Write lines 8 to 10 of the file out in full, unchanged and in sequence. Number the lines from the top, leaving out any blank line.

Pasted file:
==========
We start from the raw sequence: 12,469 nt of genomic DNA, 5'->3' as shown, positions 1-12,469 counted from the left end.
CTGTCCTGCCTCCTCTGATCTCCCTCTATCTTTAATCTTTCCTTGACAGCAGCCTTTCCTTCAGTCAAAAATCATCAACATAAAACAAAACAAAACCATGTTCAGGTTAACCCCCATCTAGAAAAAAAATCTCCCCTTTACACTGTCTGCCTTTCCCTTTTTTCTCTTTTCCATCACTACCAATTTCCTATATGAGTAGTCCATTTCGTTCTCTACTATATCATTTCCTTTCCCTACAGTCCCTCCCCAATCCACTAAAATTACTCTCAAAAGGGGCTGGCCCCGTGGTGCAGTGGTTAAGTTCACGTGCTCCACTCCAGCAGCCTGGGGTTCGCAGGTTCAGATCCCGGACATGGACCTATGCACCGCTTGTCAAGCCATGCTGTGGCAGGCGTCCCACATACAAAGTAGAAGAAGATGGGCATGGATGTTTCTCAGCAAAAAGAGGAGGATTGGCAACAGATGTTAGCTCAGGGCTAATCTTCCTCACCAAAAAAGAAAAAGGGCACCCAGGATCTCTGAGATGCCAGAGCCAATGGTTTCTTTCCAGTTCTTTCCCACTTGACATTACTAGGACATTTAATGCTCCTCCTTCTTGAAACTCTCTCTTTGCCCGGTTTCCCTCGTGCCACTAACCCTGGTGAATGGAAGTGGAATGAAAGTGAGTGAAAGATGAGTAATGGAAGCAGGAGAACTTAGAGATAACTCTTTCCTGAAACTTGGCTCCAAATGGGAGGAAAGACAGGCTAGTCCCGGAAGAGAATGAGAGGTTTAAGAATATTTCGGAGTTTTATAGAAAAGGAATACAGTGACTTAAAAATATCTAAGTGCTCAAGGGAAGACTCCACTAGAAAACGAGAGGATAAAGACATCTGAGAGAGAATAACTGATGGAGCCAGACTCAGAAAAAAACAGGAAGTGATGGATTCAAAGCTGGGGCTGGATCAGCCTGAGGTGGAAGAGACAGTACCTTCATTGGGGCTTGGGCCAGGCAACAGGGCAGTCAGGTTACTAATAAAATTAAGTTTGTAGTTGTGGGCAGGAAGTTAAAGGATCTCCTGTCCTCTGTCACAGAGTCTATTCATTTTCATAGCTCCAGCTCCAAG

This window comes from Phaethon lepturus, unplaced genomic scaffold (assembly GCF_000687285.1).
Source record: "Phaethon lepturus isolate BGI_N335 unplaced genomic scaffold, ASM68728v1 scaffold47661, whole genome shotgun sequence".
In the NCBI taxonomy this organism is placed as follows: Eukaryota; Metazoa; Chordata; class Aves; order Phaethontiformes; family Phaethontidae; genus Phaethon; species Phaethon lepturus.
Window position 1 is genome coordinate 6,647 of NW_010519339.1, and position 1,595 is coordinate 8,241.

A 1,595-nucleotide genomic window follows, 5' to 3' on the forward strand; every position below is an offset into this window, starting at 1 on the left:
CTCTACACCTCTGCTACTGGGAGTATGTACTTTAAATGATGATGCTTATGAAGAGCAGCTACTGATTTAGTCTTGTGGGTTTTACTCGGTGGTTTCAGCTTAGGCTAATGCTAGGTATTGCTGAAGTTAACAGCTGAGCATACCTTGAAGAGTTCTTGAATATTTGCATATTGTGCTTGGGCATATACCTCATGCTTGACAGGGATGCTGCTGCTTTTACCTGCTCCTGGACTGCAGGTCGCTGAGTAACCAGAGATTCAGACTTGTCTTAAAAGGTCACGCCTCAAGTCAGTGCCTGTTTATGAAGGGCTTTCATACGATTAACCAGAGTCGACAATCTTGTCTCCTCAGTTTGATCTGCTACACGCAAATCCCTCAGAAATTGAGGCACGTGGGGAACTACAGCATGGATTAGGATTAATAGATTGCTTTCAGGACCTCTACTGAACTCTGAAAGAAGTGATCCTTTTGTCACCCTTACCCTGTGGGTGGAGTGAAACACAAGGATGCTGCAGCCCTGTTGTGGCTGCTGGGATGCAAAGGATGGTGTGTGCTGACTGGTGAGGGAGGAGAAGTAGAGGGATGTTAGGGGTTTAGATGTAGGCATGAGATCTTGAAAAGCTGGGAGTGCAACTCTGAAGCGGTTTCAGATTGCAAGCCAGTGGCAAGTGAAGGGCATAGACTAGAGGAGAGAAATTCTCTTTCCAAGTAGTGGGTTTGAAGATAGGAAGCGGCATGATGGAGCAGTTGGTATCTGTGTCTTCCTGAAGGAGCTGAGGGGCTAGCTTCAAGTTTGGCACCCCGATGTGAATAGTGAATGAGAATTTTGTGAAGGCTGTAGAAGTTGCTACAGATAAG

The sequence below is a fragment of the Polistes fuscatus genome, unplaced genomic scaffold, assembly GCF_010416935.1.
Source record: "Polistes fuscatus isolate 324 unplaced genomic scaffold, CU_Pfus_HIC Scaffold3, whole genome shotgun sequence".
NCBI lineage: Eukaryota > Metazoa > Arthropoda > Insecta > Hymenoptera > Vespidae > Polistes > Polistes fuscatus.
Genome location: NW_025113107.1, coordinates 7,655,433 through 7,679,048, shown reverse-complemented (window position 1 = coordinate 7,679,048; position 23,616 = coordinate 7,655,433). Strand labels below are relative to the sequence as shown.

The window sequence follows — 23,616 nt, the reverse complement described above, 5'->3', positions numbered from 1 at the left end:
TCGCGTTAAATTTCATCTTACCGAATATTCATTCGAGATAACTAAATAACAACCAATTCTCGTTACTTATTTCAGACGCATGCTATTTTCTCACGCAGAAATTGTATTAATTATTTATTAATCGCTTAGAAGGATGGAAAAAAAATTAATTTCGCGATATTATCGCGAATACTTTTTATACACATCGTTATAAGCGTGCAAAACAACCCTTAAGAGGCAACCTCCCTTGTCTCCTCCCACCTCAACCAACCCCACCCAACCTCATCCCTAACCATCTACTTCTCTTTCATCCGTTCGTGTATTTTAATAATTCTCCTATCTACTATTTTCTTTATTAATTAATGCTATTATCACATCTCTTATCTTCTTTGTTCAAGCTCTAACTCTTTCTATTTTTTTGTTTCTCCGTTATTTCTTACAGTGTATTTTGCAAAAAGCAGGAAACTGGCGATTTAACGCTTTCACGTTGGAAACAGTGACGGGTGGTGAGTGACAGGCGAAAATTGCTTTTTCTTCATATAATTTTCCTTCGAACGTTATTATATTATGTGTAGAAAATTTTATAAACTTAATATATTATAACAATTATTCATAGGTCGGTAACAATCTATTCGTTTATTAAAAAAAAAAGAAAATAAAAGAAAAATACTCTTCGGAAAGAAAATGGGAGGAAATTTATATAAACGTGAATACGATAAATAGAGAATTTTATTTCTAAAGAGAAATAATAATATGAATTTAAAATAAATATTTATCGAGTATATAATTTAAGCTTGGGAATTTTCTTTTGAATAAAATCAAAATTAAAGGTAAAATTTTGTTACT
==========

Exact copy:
CTCTACACCTCTGCTACTGGGAGTATGTACTTTAAATGATGATGCTTATGAAGAGCAGCTACTGATTTAGTCTTGTGGGTTTTACTCGGTGGTTTCAGCTTAGGCTAATGCTAGGTATTGCTGAAGTTAACAGCTGAGCATACCTTGAAGAGTTCTTGAATATTTGCATATTGTGCTTGGGCATATACCTCATGCTTGACAGGGATGCTGCTGCTTTTACCTGCTCCTGGACTGCAGGTCGCTGAGTAACCAGAGATTCAGACTTGTCTTAAAAGGTCACGCCTCAAGTCAGTGCCTGTTTATGAAGGGCTTTCATACGATTAACCAGAGTCGACAATCTTGTCTCCTCAGTTTGATCTGCTACACGCAAATCCCTCAGAAATTGAGGCACGTGGGGAACTACAGCATGGATTAGGATTAATAGATTGCTTTCAGGACCTCTACTGAACTCTGAAAGAAGTGATCCTTTTGTCACCCTTACCCTGTGGGTGGAGTGAAACACAAGGATGCTGCAGCCCTGTTGTGGCTGCTGGGATGCAAAGGATGGTGTGTGCTGACTGGTGAGGGAGGAGAAGTAGAGGGATGTTAGGGGTTTAGATGTAGGCATGAGATCTTGAAAAGCTGGGAGTGCAACTCTGAAGCGGTTTCAGATTGCAAGCCAGTGGCAAGTGAAGGGCATAGACTAGAGGAGAGAAATTCTCTTTCCAAGTAGTGGGTTTGAAGATAGGAAGCGGCATGATGGAGCAGTTGGTATCTGTGTCTTCCTGAAGGAGCTGAGGGGCTAGCTTCAAGTTTGGCACCCCGATGTGAATAGTGAATGAGAATTTTGTGAAGGCTGTAGAAGTTGCTACAGATAAG

The sequence below is a fragment of the Polistes fuscatus genome, unplaced genomic scaffold, assembly GCF_010416935.1.
Source record: "Polistes fuscatus isolate 324 unplaced genomic scaffold, CU_Pfus_HIC Scaffold3, whole genome shotgun sequence".